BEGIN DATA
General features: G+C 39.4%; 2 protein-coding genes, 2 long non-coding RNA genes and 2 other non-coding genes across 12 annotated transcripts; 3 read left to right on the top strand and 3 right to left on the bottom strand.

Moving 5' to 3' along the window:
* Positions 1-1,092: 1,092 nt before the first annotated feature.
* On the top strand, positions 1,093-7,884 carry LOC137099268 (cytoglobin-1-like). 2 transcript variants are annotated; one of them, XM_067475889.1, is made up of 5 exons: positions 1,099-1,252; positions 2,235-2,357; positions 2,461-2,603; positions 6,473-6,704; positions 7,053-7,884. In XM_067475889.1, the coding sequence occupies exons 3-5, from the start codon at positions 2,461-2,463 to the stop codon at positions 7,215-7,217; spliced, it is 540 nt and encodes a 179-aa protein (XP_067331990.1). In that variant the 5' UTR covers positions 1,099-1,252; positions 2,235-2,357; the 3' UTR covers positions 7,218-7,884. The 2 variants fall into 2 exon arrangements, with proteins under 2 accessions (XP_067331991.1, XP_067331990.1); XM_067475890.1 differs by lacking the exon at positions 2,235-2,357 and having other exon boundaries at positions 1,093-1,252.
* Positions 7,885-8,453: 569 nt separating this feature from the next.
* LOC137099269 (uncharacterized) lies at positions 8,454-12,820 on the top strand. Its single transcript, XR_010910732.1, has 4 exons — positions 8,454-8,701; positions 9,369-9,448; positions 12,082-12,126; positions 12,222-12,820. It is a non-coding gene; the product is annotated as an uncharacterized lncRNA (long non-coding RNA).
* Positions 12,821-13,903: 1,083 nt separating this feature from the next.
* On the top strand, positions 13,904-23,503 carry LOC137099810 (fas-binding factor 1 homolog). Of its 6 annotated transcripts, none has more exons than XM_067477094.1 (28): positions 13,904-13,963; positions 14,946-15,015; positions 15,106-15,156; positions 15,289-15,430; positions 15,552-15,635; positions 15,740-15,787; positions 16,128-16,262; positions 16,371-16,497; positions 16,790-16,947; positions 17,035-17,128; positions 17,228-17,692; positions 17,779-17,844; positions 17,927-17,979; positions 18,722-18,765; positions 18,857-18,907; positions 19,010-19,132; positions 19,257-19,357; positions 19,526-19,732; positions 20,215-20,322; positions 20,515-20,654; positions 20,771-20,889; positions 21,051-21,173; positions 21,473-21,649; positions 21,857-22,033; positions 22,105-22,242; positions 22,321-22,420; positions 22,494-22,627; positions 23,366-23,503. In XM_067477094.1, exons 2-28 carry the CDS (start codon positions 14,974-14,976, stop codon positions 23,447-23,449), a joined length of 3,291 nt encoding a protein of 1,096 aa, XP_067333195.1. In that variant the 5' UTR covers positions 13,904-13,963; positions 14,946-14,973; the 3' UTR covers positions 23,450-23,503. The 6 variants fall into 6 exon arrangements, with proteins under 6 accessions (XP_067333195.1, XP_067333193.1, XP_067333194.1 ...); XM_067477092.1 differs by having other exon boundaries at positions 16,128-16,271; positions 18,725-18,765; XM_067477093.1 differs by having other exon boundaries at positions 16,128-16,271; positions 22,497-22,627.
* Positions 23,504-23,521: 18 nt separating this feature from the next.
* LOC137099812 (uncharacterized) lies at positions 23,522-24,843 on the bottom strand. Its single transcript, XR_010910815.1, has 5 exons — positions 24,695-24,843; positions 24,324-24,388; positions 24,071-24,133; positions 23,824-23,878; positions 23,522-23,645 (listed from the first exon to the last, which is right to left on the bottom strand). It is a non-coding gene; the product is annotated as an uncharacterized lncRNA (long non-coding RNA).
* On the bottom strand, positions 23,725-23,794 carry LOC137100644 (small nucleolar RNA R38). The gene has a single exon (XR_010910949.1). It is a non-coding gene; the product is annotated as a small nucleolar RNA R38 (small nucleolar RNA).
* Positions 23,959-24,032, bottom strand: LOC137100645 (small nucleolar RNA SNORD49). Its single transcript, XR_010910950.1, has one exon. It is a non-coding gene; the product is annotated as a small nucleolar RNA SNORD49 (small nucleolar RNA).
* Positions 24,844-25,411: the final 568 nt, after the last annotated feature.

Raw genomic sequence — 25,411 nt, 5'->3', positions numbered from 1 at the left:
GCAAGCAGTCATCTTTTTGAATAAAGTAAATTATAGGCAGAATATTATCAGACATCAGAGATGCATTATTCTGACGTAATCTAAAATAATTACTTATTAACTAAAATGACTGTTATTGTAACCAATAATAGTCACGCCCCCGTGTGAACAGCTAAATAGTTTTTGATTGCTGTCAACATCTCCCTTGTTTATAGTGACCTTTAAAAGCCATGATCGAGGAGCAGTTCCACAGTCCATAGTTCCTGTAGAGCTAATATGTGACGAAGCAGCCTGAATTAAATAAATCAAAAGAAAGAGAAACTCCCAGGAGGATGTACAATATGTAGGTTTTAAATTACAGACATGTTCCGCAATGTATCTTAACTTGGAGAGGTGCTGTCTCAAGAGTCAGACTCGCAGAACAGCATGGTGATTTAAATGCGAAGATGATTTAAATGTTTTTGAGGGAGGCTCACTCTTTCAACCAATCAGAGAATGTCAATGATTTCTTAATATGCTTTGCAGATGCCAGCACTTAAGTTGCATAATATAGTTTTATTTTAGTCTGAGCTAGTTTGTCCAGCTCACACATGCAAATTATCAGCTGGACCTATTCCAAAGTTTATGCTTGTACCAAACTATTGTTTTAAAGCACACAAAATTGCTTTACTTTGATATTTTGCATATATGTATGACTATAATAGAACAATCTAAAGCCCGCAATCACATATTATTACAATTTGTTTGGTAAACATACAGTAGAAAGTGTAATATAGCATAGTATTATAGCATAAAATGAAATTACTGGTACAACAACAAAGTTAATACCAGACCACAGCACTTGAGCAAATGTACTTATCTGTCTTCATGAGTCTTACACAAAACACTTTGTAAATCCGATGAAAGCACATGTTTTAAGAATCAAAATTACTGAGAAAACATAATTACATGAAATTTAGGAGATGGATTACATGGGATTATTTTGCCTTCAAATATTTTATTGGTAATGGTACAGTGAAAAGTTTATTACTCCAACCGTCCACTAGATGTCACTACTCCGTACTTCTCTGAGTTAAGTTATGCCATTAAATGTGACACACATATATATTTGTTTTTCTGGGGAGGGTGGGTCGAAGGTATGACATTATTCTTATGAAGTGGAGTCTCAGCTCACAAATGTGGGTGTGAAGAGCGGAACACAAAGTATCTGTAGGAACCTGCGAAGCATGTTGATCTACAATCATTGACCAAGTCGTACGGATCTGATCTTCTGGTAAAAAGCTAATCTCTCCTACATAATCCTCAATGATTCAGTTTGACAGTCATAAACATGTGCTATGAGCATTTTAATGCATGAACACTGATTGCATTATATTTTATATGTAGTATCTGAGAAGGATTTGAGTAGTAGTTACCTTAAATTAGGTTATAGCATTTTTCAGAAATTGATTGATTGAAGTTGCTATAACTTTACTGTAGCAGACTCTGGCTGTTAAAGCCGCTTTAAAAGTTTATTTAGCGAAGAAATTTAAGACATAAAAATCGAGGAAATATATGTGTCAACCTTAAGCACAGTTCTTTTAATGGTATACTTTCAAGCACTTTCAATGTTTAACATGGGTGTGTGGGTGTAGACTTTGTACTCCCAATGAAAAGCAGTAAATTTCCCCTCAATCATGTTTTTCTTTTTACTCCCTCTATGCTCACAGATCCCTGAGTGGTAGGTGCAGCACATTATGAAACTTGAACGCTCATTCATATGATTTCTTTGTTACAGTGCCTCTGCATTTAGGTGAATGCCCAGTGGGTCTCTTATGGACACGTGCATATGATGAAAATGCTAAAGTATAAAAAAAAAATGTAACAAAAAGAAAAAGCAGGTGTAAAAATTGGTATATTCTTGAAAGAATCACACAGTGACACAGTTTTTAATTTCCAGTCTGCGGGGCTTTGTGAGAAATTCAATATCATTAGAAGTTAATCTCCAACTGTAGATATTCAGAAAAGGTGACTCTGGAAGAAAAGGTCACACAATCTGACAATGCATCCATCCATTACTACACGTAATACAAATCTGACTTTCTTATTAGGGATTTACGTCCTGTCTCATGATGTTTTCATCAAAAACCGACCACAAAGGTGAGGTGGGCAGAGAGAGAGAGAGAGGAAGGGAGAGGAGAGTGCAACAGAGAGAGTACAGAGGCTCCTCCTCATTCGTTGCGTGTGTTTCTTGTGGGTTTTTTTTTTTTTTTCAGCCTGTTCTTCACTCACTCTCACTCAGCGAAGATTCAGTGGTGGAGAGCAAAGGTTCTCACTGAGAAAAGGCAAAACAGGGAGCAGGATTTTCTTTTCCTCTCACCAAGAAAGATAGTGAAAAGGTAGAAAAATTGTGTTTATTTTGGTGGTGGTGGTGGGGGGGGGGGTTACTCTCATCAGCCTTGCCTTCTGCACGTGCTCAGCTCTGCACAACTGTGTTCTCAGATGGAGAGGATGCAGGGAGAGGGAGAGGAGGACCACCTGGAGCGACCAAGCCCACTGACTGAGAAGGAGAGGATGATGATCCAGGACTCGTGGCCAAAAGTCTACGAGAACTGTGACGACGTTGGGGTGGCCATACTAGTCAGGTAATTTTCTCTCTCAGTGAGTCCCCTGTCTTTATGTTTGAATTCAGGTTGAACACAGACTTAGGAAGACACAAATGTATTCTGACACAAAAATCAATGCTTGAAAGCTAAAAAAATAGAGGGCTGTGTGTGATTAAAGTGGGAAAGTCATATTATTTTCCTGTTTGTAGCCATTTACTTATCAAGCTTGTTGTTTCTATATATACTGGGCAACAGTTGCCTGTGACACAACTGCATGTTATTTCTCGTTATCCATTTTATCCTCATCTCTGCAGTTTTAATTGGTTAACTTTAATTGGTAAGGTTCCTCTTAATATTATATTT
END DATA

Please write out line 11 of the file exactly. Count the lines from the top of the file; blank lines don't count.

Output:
* On the bottom strand, positions 23,725-23,794 carry LOC137100644 (small nucleolar RNA R38). The gene has a single exon (XR_010910949.1). It is a non-coding gene; the product is annotated as a small nucleolar RNA R38 (small nucleolar RNA).